The Codfish Quandary
When December rolls around, many gourmands’ thoughts turn to codfish, especially salted codfish, to be exact. Also known as bacalao, it is a staple of many a southern European Christmas menu. And, fresh cod, mild-flavored and meaty, is a favorite of fish lovers everywhere.
Teeming schools of cod used to populate the Atlantic, so much so that this fish was one of Europe’s most important sources of protein. In Pre-Colombian days, the fish was caught in the North, preserved in salt, and then shipped throughout Europe, particularly to Portugal, Italy and Spain.
This massive trade is one reason salt was so valuable in those days, even serving as currency before refrigeration and other modern methods of food preservation. [For a fascinating look at the role of salt over time, as well as its role in Old World economics, read Salt: A World History by Mark Kurlansky (Penguin Books).]
After the discovery of America, fishing fleets from Europe moved westward to ply the American waters, sending their catch home, salted, although some of them, particularly the Portuguese, settled into places like New Bedford and Gloucester, MA.
Cod eventually became so important to the Massachusetts economy that a wooden sculpture, “The Sacred Cod”, hangs in the Massachusetts State House.
Codfish was also a cheap, plentiful staple for generations of New Englanders, with cod cakes, cod chowder, baked cod, and such wildly popular then, and still today.
And, herein lies the problem.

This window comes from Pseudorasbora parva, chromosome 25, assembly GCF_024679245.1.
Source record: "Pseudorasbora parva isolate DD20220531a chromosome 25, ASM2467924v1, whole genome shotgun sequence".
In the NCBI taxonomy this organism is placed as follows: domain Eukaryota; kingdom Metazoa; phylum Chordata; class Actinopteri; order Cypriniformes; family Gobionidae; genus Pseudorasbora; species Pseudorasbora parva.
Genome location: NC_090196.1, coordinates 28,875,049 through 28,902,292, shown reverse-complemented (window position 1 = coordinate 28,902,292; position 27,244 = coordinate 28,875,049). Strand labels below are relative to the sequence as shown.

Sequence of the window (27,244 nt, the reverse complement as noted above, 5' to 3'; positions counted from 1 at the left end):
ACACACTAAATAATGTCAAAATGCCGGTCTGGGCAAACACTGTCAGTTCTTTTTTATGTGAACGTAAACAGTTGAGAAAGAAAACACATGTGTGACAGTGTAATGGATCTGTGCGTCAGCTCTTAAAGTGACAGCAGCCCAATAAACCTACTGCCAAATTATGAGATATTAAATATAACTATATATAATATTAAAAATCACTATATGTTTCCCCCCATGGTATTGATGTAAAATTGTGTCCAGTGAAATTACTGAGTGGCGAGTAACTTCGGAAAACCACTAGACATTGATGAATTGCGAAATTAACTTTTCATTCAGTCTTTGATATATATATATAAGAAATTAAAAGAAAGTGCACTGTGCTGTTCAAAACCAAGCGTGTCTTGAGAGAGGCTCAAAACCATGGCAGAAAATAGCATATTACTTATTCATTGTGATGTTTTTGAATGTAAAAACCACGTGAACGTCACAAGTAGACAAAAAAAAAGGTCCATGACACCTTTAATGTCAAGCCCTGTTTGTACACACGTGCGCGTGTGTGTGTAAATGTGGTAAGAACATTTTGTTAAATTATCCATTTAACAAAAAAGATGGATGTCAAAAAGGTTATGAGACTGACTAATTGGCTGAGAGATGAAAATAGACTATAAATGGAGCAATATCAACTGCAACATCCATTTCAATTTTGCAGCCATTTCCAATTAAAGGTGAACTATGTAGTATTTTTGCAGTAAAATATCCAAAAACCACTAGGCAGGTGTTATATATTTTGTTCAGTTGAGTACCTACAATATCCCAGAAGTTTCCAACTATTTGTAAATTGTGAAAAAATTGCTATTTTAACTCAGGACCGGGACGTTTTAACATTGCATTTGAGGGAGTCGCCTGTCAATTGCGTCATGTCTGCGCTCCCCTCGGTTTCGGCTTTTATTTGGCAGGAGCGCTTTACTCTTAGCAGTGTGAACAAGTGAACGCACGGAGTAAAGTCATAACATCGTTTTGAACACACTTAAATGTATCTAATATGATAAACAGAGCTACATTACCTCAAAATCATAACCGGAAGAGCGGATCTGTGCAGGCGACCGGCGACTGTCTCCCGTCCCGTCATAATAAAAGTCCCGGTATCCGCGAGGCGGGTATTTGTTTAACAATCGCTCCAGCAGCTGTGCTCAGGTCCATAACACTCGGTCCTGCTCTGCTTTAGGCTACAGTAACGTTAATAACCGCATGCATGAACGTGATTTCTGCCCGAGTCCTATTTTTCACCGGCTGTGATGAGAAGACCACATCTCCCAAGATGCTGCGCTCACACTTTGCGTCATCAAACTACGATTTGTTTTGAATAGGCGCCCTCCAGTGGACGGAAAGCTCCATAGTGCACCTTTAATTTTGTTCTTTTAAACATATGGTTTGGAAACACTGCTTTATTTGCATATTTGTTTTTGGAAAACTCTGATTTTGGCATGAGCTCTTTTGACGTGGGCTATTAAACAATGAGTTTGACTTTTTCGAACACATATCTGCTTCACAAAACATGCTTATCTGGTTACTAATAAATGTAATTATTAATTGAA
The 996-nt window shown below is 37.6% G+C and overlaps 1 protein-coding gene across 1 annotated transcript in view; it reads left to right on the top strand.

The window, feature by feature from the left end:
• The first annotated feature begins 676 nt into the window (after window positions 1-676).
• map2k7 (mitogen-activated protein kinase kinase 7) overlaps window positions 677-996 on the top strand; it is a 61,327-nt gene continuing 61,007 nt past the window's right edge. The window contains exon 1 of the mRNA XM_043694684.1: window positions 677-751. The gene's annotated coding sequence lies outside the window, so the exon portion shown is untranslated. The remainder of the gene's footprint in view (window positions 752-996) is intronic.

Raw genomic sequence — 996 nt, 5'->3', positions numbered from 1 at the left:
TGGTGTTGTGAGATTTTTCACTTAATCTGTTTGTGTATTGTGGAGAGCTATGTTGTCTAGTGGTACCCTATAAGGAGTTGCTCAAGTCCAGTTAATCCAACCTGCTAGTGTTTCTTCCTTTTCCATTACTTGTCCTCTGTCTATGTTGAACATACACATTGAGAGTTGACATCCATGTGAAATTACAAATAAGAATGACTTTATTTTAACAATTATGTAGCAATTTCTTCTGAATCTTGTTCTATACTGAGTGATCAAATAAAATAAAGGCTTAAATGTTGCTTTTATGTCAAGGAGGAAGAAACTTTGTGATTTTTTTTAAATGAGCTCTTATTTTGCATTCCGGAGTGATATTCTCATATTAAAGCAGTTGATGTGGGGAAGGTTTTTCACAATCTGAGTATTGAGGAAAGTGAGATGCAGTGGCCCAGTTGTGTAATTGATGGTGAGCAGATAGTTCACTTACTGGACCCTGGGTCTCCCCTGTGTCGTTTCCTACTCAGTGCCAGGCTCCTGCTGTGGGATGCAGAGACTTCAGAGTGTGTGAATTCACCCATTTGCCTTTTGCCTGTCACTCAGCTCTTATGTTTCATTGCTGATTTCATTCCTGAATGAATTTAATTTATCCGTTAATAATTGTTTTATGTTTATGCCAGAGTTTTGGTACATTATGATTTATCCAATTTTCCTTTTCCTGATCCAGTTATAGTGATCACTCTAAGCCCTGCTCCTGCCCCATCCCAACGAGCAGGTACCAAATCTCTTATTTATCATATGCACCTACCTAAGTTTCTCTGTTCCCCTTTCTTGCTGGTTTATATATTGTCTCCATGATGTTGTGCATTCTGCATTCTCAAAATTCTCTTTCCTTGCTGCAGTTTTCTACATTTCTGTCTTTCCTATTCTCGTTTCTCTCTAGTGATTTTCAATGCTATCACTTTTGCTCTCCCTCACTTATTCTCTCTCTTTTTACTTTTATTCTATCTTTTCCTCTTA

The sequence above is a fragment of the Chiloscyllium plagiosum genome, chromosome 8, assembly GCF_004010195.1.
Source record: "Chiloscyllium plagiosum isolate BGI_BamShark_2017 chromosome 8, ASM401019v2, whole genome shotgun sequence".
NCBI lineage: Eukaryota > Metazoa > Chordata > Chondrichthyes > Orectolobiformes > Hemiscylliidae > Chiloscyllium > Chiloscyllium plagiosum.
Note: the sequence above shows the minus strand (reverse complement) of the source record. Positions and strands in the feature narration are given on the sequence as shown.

The fishery was robust, but not strong enough to withstand overfishing. Cod has been depleted faster than it can replace itself, and this has led to limits on allowable catches, jeopardizing the livelihoods of fisherman in New England and Canada alike.
But people want to buy it, and the shortages create a Truth in Menu problem when consumers demand a fish that is either very expensive at wholesale or not available at all. Similar fish are often substituted for cod, both at the market and on menus, and most people cannot tell the difference, particularly when the fish has been chopped or shredded.
Seafood Watch, affiliated with the Monterey Bay Aquarium, puts out of list of stable, recommended species, as well as those which are recommended to AVOID, and some North Atlantic Cod is prominent on the AVOID list. http://www.seafoodwatch.org/-/m/sfw/pdf/guides/mba-seafoodwatch-northeast-guide.pdf?la=en But, it gets confusing, because North Atlantic Cod caught in certain ways, is perfectly okay, according to their list.
So, what’s a good eater to do?
One important movement afoot among many New England fishermen/suppliers is to encourage restaurants to promote “fish of the day”, rather than listing cod on the menu at all, thus increasing the demand for equally tasty and more sustainable fish while reducing the stress on the cod fishery. Haddock, hake and pollack are all good substitutes, as are numerous other lesser known white fish which are delicious but not as well known. In fact, haddock has long been openly substituted for “baby cod” in “scrod” dishes.
So, look for alternatives the next time you’re in a restaurant, and don’t be afraid to try something new when the server says “it tastes like cod”.
And, when at the fish market, just ask if that pretty little cod fillet was sustainably fished; if they don’t know what you’re talking about, you need a new place to shop!